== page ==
Mark Dean: I wonder if it’s possible at all for you to pick maybe a couple of tracks out of the album and tell me how they came together.
Erik Turner: Well, it’s pretty much the same demo process, that is how they all come together… just sharing ideas, Jerry will write and finish a song and maybe I send some riffs out and Jerry will work on it and put some lyrics and melodies to it, we just pass ideas back and forth. As far as the actual recording process, we load in the drums, we get the drums set up and then we will play live along with Steven and we will get a great drum track and then we will go back and record our separate guitar parts, bass parts and spend a lot of time with different guitars, different amps, I’m trying to get different tones that the song seems to be wanting for and the producer thinks will be cool. So, we started that process in November through early January and just spent all that time in the studio working on the new record, we are all there in the same room when it comes time to make the CD. Very different from the demo process when we are all in different States.
Mark Dean: I wonder if you can pick out just one track and you’ve already said that you wear your influences very much on your sleeves on the album. “Only Broken Heart”, I was getting a little bit of a Thin Lizzy vibe with that one.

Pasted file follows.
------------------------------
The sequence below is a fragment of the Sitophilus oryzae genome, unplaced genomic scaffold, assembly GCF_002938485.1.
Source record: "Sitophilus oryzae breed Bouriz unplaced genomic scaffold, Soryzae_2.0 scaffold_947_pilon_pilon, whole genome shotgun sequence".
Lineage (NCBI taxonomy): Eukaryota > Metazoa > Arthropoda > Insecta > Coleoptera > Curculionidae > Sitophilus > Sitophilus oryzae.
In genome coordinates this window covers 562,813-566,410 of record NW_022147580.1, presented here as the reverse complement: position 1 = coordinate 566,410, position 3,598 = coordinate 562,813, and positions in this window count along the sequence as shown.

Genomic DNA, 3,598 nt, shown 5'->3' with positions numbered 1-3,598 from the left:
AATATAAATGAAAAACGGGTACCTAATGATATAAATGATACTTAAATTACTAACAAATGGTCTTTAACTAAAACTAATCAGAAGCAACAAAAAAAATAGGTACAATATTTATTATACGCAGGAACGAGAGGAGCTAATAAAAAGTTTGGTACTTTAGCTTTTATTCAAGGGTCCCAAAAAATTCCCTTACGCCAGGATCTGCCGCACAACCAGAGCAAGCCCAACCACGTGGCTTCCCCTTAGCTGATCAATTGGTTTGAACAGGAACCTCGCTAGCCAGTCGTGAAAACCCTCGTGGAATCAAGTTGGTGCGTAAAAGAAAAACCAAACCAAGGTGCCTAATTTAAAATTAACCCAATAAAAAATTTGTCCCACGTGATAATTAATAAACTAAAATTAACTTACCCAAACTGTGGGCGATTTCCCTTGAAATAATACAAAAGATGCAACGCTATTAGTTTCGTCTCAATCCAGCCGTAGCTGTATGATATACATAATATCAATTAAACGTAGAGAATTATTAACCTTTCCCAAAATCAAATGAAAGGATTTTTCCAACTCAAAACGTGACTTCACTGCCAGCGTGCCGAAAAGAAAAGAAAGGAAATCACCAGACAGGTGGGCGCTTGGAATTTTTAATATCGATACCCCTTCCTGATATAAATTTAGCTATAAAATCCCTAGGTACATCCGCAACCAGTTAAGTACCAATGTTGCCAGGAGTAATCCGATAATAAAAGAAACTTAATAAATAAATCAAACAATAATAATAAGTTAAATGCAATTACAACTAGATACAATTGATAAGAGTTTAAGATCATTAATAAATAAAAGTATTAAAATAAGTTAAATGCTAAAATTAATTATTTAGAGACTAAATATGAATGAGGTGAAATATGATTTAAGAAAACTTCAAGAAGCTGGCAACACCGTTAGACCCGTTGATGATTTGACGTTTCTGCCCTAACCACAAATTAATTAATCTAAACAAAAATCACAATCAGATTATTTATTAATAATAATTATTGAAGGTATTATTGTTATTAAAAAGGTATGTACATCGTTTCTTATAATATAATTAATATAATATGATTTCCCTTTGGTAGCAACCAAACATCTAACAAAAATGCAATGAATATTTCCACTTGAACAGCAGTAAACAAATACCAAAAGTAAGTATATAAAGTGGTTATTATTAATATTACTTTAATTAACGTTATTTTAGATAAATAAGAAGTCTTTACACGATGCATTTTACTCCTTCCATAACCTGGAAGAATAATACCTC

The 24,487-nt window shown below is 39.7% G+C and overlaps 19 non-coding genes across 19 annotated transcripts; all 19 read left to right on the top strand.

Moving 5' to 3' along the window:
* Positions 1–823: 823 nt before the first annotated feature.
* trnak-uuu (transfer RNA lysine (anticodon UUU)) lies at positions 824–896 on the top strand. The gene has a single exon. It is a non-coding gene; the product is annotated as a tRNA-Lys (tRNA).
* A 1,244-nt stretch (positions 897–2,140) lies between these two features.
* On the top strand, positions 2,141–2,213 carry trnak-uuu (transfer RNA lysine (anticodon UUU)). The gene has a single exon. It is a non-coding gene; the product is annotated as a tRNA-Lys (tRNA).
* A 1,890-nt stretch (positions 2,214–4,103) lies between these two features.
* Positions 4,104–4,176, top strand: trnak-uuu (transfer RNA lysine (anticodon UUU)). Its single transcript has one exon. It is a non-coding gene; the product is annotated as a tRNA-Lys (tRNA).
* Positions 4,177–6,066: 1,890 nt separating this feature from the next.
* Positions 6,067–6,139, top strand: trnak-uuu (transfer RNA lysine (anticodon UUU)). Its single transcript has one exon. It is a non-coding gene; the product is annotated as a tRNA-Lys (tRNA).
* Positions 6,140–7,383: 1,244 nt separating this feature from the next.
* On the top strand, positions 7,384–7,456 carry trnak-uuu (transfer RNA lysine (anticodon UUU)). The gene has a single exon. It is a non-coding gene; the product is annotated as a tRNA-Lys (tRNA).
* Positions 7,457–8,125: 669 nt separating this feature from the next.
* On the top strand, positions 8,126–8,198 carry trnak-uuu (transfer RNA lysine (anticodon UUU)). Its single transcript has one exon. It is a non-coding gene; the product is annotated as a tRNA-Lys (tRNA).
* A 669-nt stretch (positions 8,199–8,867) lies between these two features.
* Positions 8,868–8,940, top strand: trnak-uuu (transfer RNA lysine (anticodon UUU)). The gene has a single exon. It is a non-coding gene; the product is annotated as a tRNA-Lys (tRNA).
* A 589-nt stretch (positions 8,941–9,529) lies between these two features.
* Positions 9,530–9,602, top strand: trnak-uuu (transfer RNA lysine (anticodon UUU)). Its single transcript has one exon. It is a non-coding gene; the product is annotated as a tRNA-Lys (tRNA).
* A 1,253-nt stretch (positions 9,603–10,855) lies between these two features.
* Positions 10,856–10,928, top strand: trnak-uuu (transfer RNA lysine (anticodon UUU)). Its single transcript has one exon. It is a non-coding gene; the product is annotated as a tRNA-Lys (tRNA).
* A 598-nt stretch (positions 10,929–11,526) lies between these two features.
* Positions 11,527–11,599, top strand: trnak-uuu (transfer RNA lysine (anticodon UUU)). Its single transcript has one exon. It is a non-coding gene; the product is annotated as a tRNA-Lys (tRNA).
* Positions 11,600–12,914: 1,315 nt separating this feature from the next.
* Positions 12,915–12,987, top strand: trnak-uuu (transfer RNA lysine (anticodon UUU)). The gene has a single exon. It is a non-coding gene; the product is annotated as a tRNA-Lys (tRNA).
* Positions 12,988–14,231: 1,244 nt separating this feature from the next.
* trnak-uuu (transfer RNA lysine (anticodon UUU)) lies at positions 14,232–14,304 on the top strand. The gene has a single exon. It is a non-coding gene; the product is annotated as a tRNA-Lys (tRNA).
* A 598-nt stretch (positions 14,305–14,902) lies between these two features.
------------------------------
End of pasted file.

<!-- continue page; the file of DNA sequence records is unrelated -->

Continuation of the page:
Erik Turner: Yeah, that’s the song I was going to pick because that’s the one song that I co-wrote on the record. I had recorded the riff in California, some of the parts, the different parts that you hear and I sent it to Jerry, and Jerry loved it and finished it, and it was called “80s Ladies”.
And then some of the guys didn’t like the title “80s Ladies” and lyrics …. anyway, a long story short, Robert ended up getting involved in the song and only took it to a different place, changed the chorus and the pre-chorus, and wrote the intro and all the verses, and it just kind of turned into this cool thing. And I love Thin Lizzy. We had such a lot of fun recording that song, and like I said earlier, I think we wear our influences more on this CD than when we were kids – from when we were 12/13/14 years old – the bands we were listening to. I think you hear that on this record more than any other record we’ve done in the past.
Mark Dean: You mentioned the former title of that track. The 80s, how did you find that? I mean you had a massive success as a band in the 80s, was that difficult to deal with at the time?
Erik Turner: It was only difficult when there was drama. Like anything in life when things have gone bad and everybody’s dealing with painful situations in our life our band its very hard and your relationships and your friendships and your family suffer. It’s great to be in any band I imagine when the business is good, but then when somebody causes drama it does something, it upsets other people, then it’s a bummer… the band dynamic is fucked for awhile. But it is what it is, there’s no going back, things happened that happened and there was a lot of good times and there was a lot of bad times in the 80’s/90’s for this band. Time has a way of healing wounds in the short term and especially in the long term. I try and remember all the good times when I think back on the 80’s. We are grateful to still be here and touring and making Warrant music in 2017 for our fans.